West Mercia Chief Constable says farewell to Shrewsbury
The Chief Constable of West Mercia Police, Paul West, has been pounding the beat in Shrewsbury for the last time.
Mr West has been in post for eight years and retires at the end of July after 32 years as a police officer.
During his time as chief constable he has regularly spent time on patrol in all the force's divisions meeting staff and the public.
He will be replaced by his deputy, David Shaw.
As he paid his farewell visit to the county town, Mr West said he would miss the human side of policing.
"The uniform gives you the authority to go to places other people can't go and to initiate conversations possibly other people may not be able to do. It's that personal interaction... I think on that human level I'll certainly miss it.
"I'll certainly miss the people that I've worked with. I still intend to retain an interest in policing and I'm hoping to work internationally to further some of the good things that we've achieved in this country," he said.
Best in the country
Mr West said he felt he was leaving West Mercia Police as a stronger more effective organisation than it was when he became chief constable in 2003. He credited the quality of the people he worked with for his success.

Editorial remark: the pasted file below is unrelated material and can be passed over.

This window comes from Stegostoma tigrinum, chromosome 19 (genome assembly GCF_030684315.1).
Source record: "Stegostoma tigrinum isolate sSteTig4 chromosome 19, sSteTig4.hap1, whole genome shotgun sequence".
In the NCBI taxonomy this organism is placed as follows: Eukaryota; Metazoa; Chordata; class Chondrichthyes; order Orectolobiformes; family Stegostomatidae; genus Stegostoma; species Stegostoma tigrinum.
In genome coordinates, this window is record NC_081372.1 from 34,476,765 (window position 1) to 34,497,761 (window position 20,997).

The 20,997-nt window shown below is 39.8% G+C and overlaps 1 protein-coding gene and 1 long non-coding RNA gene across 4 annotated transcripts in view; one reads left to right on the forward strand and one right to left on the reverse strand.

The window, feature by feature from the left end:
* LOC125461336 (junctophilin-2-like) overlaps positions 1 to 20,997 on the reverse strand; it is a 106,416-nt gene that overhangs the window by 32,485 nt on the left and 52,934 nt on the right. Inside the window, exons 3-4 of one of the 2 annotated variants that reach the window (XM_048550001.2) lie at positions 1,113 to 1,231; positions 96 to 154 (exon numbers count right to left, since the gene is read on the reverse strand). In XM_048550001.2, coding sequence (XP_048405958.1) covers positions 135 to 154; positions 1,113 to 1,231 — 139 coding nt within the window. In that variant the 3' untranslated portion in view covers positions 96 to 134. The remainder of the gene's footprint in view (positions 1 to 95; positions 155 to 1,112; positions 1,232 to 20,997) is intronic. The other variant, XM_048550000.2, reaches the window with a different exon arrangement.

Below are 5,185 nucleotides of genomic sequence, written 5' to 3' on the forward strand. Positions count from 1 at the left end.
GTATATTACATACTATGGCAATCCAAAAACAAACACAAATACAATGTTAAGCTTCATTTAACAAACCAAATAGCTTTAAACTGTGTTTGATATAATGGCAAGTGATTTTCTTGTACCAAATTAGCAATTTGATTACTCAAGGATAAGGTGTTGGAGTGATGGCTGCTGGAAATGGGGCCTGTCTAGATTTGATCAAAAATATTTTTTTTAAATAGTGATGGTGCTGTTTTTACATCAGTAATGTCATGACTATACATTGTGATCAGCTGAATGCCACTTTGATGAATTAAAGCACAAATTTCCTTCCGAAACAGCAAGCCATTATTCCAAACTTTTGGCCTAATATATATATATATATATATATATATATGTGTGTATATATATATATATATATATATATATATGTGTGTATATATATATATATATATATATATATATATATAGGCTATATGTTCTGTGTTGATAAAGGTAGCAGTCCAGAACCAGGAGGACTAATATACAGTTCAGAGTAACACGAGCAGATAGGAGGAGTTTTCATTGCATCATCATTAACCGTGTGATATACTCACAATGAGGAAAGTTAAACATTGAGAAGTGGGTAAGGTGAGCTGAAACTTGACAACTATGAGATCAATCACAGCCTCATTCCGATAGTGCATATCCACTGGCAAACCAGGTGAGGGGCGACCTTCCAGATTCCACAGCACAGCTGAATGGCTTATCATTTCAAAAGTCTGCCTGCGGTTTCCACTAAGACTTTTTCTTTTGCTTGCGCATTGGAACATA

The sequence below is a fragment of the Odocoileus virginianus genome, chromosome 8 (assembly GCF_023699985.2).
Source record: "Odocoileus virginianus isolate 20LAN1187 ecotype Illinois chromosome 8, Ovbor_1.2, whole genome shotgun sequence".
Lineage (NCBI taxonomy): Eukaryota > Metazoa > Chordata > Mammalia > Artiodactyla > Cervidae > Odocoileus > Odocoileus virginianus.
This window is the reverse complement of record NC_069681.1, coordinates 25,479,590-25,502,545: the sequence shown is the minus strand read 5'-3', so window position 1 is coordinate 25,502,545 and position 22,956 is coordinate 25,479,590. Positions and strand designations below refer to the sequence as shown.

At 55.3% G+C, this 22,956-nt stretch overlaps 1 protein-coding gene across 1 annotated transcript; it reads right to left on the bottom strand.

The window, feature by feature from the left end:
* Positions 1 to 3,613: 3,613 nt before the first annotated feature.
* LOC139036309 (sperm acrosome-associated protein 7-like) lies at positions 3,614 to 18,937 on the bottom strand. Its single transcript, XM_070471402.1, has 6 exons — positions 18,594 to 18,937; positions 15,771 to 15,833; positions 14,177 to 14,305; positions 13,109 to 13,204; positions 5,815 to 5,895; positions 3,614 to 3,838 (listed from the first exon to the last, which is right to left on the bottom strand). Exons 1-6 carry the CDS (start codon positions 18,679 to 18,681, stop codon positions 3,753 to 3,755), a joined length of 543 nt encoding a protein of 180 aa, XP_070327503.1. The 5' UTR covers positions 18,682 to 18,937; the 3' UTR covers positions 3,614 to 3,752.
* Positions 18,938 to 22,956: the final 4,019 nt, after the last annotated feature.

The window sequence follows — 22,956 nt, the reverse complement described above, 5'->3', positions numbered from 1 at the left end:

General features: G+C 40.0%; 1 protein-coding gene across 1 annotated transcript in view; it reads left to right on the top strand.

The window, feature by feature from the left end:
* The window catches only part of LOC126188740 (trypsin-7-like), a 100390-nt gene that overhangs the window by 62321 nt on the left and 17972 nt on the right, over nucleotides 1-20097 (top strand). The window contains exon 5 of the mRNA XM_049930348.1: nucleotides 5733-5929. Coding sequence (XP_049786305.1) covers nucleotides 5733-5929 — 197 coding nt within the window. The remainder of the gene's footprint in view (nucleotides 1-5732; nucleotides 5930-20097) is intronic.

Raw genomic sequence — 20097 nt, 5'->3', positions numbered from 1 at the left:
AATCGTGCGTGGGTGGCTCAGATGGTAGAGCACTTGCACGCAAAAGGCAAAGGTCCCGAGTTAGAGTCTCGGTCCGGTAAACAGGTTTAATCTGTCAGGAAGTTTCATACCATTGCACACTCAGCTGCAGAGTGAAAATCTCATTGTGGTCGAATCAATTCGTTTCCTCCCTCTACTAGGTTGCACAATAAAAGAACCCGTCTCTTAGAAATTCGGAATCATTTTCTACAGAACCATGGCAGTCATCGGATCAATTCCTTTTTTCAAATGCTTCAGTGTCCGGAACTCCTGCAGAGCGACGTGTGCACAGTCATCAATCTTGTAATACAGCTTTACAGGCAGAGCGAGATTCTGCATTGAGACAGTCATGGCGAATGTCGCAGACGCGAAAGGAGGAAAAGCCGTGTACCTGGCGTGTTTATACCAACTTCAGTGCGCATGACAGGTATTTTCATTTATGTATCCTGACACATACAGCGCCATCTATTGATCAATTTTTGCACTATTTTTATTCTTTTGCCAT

"I think we can look back collectively with pride on an organisation that is still seen as one of the best forces in the country," he said.
He said the police force nationally was facing big challenges with the proposed abolition of Police Authorities and the introduction of directly elected police and crime commissioners.
He described it as the "most fundamental change to police governance in 50 years".
Another challenge is the intended introduction of the National Crime Agency.
"I'd see this as a very positive thing, but it's still a bit unclear as to what it's complete terms of reference will be.
"We then have the whole financial challenge and if you add all that together, it's a period of unprecedented change at all levels," he said.
Mr West is a keen musician and said he intended to spend more time playing his violin. He is a member of a string quartet and said he wanted to play in an orchestra again.
He said if he had not been a police officer he would have loved to be a concert violinist and maybe even have played in the Proms.
"I think even though I've enjoyed my police career hugely and been a chief constable, I think I might have traded it for that.
"That would have been great, but I suspect I'd never quite get to that standard. I intend to stay in policing, probably in short term projects working abroad," he said.